Insulin shifts the steady-state subcellular distribution of insulin-like growth factor II (IGF-II) receptors from a large intracellular pool to the plasma membrane in the rat adipose cell (Wardzala, L.J., Simpson, I.A., Rechler, M.M., and Cushman, S.W. (1984) J. Biol. Chem. 259, 8378-8383). In the present study, the counterregulatory effects of adrenergic stimulation, adenosine deaminase, and cAMP on this process were studied. Both isoproterenol (10-6 M) and adenosine deaminase reduced insulin sensitivity and also rapidly (T( 1/2 ) ~1.5 min) decreased the effect of a maximal insulin concentration on the number of cell surface IGF-II receptors by 35-50%, and by 70% when added together. The marked reduction in binding was retained in isolated and solubilized plasma membranes. Both isoproterenol and adenosine deaminase alone increased the EC50 for insulin from 0.06 to 0.17 nM and, when combined, to 0.6 nM. N6-Monobutyryl-cAMP and 8-bromo-cAMP were equally potent in reducing IGF-II binding in the absence of insulin and inhibited maximal insulin-stimulated IGF-II binding by 60 and 30%, respectively. However, only the nonhydrolyzable cAMP analogue, N6-monobutyryl-cAMP, reduced the insulin sensitivity (EC50 0.7nM). An important stimulatory role for G(i) (guanine nucleotide-binding regulatory protein that inhibits adenylate cyclase) was indicated by the altered activities of cells from pertussis toxin-treated animals. The results suggest that β-adrenergic stimulation through a cAMP-dependent mechanism markedly alters the insulin-stimulated redistribution of IGF-II receptors. This effect is additional to the potent antagonistic action of cAMP on insulin's signalling mechanism.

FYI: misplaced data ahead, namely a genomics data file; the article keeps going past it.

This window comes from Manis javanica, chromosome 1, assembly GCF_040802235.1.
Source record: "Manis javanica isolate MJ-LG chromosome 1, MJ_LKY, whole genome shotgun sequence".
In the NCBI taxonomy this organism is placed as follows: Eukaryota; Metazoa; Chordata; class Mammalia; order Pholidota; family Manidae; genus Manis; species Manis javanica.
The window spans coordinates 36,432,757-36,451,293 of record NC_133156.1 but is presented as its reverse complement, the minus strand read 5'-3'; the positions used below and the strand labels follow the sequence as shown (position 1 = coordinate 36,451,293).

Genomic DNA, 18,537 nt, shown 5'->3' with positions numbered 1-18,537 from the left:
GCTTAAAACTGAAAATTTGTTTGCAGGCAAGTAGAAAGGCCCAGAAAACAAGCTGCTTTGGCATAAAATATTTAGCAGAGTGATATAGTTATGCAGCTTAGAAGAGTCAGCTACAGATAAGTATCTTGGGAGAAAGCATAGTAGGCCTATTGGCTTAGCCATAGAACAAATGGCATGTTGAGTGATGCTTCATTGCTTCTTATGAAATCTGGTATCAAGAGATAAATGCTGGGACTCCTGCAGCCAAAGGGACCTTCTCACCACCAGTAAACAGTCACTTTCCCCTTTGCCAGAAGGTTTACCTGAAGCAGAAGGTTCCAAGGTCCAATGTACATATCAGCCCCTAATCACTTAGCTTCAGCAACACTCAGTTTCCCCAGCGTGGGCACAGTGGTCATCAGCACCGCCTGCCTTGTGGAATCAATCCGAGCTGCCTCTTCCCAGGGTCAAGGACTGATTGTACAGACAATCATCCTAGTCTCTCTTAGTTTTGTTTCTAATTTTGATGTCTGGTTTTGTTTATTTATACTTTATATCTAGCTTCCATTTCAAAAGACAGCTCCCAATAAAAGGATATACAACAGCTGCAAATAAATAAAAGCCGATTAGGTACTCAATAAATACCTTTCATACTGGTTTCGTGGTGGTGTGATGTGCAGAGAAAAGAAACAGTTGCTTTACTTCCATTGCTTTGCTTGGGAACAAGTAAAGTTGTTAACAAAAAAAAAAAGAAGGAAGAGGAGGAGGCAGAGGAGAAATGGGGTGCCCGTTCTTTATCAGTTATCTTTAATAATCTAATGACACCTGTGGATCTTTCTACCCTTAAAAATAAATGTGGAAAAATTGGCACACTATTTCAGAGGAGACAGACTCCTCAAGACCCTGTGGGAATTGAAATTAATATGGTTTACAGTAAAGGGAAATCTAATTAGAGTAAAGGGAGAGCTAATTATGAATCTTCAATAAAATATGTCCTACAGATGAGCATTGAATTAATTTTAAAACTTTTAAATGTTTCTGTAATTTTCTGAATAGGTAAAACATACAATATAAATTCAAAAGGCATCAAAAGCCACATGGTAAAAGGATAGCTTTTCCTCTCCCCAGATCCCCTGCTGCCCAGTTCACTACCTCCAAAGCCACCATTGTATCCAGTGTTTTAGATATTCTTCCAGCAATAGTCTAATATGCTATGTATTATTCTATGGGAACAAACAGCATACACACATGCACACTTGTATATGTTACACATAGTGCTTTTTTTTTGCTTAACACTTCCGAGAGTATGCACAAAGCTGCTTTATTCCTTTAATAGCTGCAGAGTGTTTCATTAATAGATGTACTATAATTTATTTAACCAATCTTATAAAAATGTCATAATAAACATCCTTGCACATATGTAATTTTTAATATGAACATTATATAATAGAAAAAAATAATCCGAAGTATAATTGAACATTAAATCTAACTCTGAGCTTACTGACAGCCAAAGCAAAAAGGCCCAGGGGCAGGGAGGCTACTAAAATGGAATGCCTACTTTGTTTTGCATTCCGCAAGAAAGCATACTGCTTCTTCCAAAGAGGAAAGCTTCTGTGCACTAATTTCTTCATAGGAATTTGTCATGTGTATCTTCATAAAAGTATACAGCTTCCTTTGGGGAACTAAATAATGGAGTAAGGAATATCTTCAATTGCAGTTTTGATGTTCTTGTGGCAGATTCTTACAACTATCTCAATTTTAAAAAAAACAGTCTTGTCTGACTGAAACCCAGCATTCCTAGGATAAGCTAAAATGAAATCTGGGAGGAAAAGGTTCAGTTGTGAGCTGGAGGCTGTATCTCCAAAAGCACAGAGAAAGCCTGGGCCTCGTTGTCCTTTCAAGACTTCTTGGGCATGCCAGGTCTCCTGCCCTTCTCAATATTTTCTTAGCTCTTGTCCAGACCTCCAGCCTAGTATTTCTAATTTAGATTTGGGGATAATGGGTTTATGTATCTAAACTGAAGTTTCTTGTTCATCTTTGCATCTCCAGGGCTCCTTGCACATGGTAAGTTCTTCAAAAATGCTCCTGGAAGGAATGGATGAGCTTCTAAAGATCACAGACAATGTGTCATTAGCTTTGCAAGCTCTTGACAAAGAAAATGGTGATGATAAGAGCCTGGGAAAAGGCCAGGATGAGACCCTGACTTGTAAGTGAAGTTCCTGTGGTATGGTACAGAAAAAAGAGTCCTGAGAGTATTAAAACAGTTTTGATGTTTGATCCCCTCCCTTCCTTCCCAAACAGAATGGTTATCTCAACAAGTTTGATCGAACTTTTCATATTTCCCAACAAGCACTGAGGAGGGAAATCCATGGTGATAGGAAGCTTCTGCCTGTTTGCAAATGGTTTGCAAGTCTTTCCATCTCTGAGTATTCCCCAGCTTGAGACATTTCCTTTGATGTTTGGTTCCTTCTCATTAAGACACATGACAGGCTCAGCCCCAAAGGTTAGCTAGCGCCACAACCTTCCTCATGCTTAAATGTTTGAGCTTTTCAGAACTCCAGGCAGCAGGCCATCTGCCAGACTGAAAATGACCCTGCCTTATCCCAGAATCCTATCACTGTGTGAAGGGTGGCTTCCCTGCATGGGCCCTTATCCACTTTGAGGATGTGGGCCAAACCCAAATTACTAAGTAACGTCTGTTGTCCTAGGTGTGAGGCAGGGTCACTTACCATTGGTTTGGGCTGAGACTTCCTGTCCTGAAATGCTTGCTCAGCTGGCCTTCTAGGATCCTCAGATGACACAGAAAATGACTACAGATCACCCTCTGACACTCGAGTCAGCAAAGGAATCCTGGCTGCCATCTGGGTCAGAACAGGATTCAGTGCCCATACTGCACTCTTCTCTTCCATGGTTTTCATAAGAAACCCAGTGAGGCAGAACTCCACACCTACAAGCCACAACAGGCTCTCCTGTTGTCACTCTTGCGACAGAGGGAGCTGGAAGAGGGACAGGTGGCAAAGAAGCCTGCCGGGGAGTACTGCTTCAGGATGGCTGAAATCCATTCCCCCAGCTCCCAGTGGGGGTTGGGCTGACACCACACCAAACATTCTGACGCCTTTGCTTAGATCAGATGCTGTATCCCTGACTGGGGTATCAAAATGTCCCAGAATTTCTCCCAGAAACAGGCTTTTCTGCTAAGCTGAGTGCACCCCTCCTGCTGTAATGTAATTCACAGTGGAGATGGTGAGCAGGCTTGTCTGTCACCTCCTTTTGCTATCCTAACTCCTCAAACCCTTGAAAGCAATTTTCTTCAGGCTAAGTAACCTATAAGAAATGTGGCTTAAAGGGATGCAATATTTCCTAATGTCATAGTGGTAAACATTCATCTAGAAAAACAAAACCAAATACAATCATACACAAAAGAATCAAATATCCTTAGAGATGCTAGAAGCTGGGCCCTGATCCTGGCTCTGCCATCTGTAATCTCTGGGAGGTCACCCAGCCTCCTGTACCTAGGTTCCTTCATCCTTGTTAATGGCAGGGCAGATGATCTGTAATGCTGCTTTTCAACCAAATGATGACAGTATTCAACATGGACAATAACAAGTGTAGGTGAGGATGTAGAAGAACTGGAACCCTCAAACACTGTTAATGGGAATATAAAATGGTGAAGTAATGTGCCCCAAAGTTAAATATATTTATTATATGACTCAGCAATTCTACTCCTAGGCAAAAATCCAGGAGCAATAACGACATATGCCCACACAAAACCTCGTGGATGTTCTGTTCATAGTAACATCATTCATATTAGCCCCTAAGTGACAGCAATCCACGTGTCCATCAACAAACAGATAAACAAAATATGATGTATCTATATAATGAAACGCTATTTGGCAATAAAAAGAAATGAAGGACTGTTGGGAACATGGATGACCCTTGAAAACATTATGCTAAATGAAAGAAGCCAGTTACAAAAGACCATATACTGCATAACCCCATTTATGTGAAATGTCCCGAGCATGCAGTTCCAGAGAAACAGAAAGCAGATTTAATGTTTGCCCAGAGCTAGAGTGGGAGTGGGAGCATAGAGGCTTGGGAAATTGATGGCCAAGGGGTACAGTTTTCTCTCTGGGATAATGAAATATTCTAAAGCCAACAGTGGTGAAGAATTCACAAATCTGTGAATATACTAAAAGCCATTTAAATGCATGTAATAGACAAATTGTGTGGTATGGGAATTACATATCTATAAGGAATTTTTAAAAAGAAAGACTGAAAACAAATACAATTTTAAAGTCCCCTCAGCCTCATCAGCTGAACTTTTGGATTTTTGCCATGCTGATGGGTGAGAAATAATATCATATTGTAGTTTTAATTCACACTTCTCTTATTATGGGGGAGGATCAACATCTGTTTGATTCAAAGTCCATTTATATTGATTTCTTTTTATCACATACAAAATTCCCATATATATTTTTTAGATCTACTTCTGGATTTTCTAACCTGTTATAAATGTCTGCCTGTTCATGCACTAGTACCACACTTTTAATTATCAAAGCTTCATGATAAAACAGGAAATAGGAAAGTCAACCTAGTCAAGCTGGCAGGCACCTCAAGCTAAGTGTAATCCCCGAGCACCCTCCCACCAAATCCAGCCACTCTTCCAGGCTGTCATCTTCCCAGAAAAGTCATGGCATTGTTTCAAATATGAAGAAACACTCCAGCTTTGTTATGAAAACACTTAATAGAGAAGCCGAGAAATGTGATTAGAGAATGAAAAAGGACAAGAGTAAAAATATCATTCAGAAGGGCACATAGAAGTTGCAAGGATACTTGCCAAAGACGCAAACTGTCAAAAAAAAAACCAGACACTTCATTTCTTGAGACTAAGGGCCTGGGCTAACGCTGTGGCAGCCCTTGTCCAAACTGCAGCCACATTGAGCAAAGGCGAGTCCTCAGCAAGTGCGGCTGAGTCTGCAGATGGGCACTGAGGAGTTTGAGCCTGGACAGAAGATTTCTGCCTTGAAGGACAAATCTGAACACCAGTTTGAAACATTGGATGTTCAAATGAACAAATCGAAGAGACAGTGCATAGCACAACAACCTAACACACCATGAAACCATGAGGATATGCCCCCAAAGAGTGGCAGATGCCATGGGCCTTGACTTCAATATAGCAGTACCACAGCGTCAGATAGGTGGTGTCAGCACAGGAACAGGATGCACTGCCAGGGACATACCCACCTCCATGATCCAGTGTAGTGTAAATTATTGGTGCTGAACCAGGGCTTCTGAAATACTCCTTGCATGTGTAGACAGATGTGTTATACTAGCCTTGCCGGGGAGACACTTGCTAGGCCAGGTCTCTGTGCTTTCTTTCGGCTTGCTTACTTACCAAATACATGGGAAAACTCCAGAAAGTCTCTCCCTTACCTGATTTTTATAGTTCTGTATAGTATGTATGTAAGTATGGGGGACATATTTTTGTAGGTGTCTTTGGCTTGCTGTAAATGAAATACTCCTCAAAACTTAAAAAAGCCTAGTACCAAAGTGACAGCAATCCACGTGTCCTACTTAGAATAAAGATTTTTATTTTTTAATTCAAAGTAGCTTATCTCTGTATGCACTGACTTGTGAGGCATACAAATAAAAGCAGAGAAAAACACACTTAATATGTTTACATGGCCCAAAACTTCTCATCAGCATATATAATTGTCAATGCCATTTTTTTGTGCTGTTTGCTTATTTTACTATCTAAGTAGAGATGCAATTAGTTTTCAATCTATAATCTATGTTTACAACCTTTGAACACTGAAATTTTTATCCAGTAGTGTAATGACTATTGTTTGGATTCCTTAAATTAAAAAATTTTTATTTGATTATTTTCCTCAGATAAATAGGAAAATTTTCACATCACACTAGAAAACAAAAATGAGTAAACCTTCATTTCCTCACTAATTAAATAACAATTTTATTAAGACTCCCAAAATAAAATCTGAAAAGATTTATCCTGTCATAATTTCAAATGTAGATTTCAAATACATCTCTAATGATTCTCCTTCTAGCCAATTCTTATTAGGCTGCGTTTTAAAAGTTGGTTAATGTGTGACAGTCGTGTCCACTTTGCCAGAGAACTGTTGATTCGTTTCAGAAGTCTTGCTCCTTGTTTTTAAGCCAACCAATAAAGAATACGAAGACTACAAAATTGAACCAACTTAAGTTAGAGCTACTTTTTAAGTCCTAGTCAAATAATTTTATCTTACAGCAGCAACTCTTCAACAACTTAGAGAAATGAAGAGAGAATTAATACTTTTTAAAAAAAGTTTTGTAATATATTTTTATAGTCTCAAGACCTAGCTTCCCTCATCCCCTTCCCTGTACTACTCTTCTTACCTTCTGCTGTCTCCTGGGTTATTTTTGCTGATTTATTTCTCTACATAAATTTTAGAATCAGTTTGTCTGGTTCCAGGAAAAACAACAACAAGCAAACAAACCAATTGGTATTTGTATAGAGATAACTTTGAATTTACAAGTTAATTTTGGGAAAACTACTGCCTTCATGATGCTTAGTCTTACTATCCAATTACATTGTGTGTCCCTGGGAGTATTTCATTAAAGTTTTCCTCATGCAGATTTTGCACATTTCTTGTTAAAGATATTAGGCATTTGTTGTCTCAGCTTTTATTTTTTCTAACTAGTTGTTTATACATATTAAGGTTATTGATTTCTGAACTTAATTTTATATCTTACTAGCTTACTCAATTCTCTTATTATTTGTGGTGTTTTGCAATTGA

|Original language||English (US)|
|Number of pages||6|
|Journal||Journal of Biological Chemistry|
|State||Published - 1988|
All Science Journal Classification (ASJC) codes
- Molecular Biology
- Cell Biology